Selfishness In Ayn Rand's Fountainhead

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Selfishness (Ayn Rand’s opinion and whether or not I agree.) The motives behind selfishness are simple really: to further yourself through your own ambitions without consideration for others. It is often said that selfishness can ruin the best of people. Athletes who are said to be selfish are considered a burden on the team, no matter the benefits they may be able to provide. Children are said to be selfish because they are concerned for their well being first and foremost. Society has played a major role in deciding what characteristics of a person should be admired and which ones should be cast off as undesirable. Unsurprisingly, the idea that anyone should put themselves above the cause for the greater good has been deemed 'unethical,'…show more content…
Howard Roark appears to live by the idea that egotism trumps altruism. Parallel to egotism, runs…show more content…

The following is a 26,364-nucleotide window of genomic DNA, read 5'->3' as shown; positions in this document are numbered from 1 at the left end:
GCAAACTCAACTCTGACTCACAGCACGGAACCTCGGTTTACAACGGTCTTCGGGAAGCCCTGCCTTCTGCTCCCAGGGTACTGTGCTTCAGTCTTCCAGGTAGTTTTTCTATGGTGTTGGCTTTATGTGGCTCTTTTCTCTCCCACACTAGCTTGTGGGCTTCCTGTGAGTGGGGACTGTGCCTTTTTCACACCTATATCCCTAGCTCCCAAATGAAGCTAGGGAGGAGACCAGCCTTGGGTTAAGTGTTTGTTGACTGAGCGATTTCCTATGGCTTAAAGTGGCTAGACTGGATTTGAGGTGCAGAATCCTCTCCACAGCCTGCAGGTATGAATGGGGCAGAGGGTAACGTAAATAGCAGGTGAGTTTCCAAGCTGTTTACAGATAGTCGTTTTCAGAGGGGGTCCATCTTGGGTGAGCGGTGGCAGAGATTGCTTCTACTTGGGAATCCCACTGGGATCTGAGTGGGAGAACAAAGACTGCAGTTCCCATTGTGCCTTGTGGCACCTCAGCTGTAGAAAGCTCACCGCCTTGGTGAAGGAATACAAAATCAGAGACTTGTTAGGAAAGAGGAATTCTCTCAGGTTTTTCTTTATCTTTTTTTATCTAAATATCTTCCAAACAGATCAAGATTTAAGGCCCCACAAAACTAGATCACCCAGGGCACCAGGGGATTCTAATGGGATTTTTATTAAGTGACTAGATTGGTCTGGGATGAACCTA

Imagine what could've happened if every person was concerned about the welfare of their neighbor. They wouldn't think about themselves thus shorting their own chances for survival. We would have been caught in a chain of kindness that nobody would have been able to break out of. Our neighbors would try to help us, and we would try to help them, and neither would actually accept the help. During the trial, Roark had no defense set up other than ten pictures of the temple. His monologue during that time was about how people feed of others work, but no improvements can be made unless we expand our horizons. These “second handers,” have no self respect and only know how to mimic others. Roark argued that if something was made solely by one person, they should have complete say in what happens to their creation, and that is why he blew the Stoddard temple up. Despite what literature and ethical authorities say about Fountainhead, readers will agree with Howard Roark's decisions despite the complete inability to successfully live a life like that in the current society. His selfishness was just and he deserves great respect for the standard at which he held himself accountable to. Theoretically, if everyone could follow Roark's example, selfishness would be the greatest and most honorable attribute that could be
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